During spawning periods, males develop temporary breeding tubercles over the majority of their body surface, making the distinction between sexes readily apparent. Females do not possess tubercles, but have a thicker body and an enlarged vent. Bigmouth buffalo are group spawners, with one specific breeding area supporting 3 to 30 spawning units that reproduce simultaneously, with 3 to 5 fish per unit. These individual spawning units are commonly comprised of one female, the center of the spawning unit, and a range of 2 to 4 males. When the female is prepared to deposit her eggs, she sinks to the bottom. Subsequently, the males of her unit surround her, pushing the female upwards to the water surface. These males create a large rush in which reproductive milt is released, colloquially called "tumbling". Females concurrently create large, rushing wakes at the water surface, combined with large, loud splashes from the thrashing of their tails. This mating practice mixes female eggs and male milt together. The resulting fertilized eggs are free to float within the water column, before attaching to floating vegetation with their adhesion. (Becker, 1983; Kleinholz, 2000; Walburg and Nelson, 1966)
Bigmouth buffalo spawning is stimulated by spring flooding, typically following a series of warm calm nights. Ideally, spawning commences in water temperatures between 18 and 24°C, where night temperatures seldom drop below 12.8°C. The necessity of these conditions suggests that reproduction may be delayed until a more adequate environment has developed. When environmental conditions are sufficient, these fish migrate upstream to find shallow embayments of dense vegetation. Flooded marshes with clean, clear water are the preferred breeding grounds. The breeding period is relatively short, with reproducing adults typically remaining on the spawning ground for a single day. Mere hours after spawning, the fish return from the spawning floodplains to their native mainstream channels, completing a return journey of approximately 0.8 to 1.6 kilometers. (Becker, 1983; Edwards, 1983; Kleinholz, 2000; McClane, 1978; Walburg and Nelson, 1966)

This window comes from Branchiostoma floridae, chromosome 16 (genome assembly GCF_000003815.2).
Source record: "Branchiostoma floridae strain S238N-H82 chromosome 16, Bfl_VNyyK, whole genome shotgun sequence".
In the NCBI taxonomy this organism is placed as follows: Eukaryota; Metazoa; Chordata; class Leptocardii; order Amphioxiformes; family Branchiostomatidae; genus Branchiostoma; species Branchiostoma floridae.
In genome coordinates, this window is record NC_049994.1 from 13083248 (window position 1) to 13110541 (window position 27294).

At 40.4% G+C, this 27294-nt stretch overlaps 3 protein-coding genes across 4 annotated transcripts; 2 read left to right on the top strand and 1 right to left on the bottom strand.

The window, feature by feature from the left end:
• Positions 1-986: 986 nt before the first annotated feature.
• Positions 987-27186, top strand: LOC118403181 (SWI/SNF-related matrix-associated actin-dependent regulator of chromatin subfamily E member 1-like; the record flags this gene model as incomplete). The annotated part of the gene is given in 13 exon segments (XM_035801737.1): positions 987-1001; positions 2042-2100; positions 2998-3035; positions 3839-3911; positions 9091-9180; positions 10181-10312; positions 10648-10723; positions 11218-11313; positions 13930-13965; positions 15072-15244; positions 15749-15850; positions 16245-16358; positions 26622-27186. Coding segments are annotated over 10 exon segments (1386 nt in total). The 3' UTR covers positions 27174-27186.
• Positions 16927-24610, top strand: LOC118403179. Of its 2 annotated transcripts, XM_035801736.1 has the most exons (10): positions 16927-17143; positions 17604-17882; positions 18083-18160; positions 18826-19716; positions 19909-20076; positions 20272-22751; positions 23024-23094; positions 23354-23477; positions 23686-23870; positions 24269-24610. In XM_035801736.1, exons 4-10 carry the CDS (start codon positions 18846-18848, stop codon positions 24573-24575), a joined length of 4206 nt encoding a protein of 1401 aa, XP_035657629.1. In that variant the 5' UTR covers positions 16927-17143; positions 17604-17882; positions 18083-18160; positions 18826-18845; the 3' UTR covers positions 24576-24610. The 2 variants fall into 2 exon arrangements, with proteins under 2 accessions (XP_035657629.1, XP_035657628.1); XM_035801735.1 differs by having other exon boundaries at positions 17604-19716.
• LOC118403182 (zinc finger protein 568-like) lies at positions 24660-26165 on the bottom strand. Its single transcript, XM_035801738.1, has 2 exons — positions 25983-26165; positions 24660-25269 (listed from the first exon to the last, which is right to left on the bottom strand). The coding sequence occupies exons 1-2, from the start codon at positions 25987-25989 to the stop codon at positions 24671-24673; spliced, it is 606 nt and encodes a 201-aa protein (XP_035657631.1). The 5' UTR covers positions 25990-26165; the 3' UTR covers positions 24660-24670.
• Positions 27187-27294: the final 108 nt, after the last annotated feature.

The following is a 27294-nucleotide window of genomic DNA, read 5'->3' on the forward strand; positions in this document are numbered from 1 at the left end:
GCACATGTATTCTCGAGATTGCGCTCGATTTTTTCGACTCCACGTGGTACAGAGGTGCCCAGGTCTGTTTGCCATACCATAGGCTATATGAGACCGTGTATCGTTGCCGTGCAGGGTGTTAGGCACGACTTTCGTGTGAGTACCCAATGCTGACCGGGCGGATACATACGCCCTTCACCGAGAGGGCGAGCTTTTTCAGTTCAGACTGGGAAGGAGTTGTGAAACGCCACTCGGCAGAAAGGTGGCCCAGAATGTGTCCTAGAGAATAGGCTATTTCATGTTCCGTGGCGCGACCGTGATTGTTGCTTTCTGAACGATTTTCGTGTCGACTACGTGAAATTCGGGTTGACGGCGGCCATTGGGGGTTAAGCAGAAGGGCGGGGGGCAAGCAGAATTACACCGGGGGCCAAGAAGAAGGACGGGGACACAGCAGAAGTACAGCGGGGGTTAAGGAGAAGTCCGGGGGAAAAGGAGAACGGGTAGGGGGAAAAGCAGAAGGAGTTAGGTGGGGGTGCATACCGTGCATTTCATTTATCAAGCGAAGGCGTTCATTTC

Females may produce approximately 100,000 eggs per pound of body weight. No nest site is prepared by parent fish, nor is any parental care given. (Kleinholz, 2000; Walburg and Nelson, 1966)
Slower growth and longer lifespans are typically found within Canadian populations due to shorter growing seasons. Females typically mature at lengths greater than 475 mm; males mature at lengths of about 356 mm. The oldest known wild individual survived to be 20 years, however, the average wild lifespan is about 3 years. Individuals housed in captivity generally live 6 to 8 years. (Becker, 1983; Walburg and Nelson, 1966)
Throughout most of their lives, bigmouth buffalo commonly school near the middle of the water column or along the bottom of larger slow-moving rivers. (McClane, 1978)
These fish make spawning journeys of 0.8 to 1.6 km from their native mainstream channels to the spawning floodplains. (Becker, 1983; Edwards, 1983; Kleinholz, 2000; McClane, 1978; Walburg and Nelson, 1966)
Bigmouth buffalo seek food by using their senses of touch, taste, and sight. (Becker, 1983)
Zooplankton are the most important food source within the diet of bigmouth buffalo. However, this species also consumes small crustaceans, benthic insect larvae, phytoplankton, and detritus. These fish may also be able to survive on periphyton, which is a mixture of algae, microbes, and detritus attached to sediment. This species is known as an 'effective vacuum cleaner', deriving much of its food from benthic rocks, plants, and the water itself. Their diet does not change with water column depth, age, or size. (Becker, 1983; Kleinholz, 2000; Walburg and Nelson, 1966)